Cadence Weapon—AKA Rollie Pemberton—has been at the forefront of experimental hip-hop for over a decade.
Whether he's publishing poetry or pushing the limits of beat-making and creating, Cadence Weapon is constantly bucking conformity.
I remember the first time I heard "Black Hand" (From 2005’s Breaking Kayfabe). The production blew my mind—sounds swirled into colors upon first listen. His tradition of pioneering sound and pushing boundaries continues on his freshly released Self-Titled album. We caught up to talk collaboration and true independence. Read the interview and grab his exclusive free sample pack at Wavy.Audio
What was the process behind your new self-titled record?
It was a very different process than what I normally do. Usually I make all my own beats—my last three albums were like that, I self-produced everything.
But one of the main ideas behind this album was collaboration. I wanted it to be less of a solitary process. I felt like you could hear that in some of the previous music I made—like it was just the mind of one person, a solo expression in a way that was almost kind of lonely.
This time around, I decided to link up with different people for the production and go to their studio. We would hang out and come up with ideas. For example, two of the beats are by Jacques Greene—"The Host " and "High Rise." The idea was: "let's just get together, jam out and see what happens." That's definitely not my typical process for making music, and it's been very fun.
There's a lot of different producers on this album: Kaytranada, FrancisGotHeat... I linked up with this guy named Gibbs from Ottawa, and we made about 20 songs together. We caught a vibe! Two of them made it on the album, Soju and Own This.
The reason for me to collaborate so much on this record—aside from my music being so solitary before—is also because I had a realization about production.
When I do an album, produce all the music, write all the lyrics, it's a lot of work. It would get to a point where I was also mixing it myself. My mind was very fractured in that process. So when I have other people doing production, I'm way more focused on the lyrics. I think that comes through a lot on this album—I really put a lot of thought into what I'm saying.
One of the main ideas behind this album was collaboration. I wanted it to be less of a solitary process.
Do you identify with the idea of an independent musician or DIY? What's your thinking about that concept nowadays?
The idea of being an independent artist has changed so much over even 10 years. I don't think ‘indie’ exists anymore, because there's so few companies that are actually independent. The label I'm signed to is an indie label technically, eOne Music Canada. But they're also a very large corporation. So there's a weird duality with that.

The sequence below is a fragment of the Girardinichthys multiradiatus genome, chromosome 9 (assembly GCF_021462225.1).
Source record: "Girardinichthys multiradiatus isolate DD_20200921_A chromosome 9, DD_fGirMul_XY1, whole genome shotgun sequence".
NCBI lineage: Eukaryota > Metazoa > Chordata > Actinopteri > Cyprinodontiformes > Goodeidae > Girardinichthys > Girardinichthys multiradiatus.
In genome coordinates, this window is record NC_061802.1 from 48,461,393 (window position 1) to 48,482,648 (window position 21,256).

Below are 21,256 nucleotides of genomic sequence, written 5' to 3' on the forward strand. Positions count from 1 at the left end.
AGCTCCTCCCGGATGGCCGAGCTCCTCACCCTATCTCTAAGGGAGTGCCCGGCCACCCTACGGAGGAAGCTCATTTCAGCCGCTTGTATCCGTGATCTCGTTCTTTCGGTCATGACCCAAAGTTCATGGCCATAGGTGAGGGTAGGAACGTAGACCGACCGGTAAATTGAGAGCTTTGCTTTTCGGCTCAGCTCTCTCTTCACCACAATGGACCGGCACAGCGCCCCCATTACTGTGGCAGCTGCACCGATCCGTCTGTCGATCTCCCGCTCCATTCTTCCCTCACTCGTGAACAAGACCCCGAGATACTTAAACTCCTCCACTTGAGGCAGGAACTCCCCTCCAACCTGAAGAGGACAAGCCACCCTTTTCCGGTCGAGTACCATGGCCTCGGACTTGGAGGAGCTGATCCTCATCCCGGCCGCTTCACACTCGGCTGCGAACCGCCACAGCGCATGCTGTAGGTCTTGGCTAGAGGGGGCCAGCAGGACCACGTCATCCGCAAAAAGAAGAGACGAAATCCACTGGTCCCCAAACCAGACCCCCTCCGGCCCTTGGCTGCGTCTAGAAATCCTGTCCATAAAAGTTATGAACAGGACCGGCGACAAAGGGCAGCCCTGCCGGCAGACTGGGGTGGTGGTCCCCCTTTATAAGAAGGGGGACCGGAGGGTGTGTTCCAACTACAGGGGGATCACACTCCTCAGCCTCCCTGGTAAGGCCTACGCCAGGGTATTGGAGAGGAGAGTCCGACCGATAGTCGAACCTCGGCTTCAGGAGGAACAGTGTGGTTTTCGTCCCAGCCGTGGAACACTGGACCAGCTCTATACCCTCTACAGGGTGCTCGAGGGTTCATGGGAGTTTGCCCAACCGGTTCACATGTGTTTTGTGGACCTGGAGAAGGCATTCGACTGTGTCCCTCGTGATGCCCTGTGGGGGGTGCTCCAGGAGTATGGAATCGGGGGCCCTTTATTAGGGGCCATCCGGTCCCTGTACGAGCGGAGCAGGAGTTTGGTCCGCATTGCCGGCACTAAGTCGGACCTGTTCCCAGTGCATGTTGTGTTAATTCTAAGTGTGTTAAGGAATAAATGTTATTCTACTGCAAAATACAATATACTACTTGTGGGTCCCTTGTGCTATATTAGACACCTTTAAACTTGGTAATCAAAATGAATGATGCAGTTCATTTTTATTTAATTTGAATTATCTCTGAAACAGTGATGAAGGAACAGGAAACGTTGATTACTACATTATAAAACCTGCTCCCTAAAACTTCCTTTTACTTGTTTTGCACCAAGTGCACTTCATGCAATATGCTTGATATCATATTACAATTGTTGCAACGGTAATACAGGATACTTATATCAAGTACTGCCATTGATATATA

But I still think of myself as an independent artist. I've always considered myself to be an experimental musician because I combine all these electronic music influences with rap. I always felt like I was the only person who made music like this. And I feel like that is the real essence of my music. That freedom to experiment is very important to me.
Independence is a big theme on the album—self-reliance and knowledge itself. These are things that I've thought about a lot, not just in moving from one place to another. It’s been shaped by my experiences with my old record label and my old management. I was dealing with a lot of people who didn't have my best interest in mind. So it's about taking back control over what I'm doing. I feel like ever since I've done that, things have been so much better. I’m in charge of my own career more. A lot of the album is about that.
You wear many hats: you're a rapper, but also a poet, journalist, narrator, producer and DJ. In your song "Large," you talk about making those side hustles work. What's your take on that?
It's a necessity nowadays, I think. One of the things you need to do is look at history, because if you don't look at history, you're doomed to repeat the past.
I look at the history of rappers that I grew up listening to who are no longer active anymore. They were really stubbornly focused on one thing: "I'm gonna rap, and do it this way, and do this for 20 years." And they don't have anything else going on. And I never wanted to be like that—even though it's never been a conscious decision. I've always tried to be creative in whatever way I felt like at the time.
So that leads me to go into different periods of creativity, where I'll feel like “this is album time.” So I want to do an album right now. Or I'll write a book of poetry right now. I feel like I'll always be like that. The recurring theme with all of this is that there is musicality to everything I do.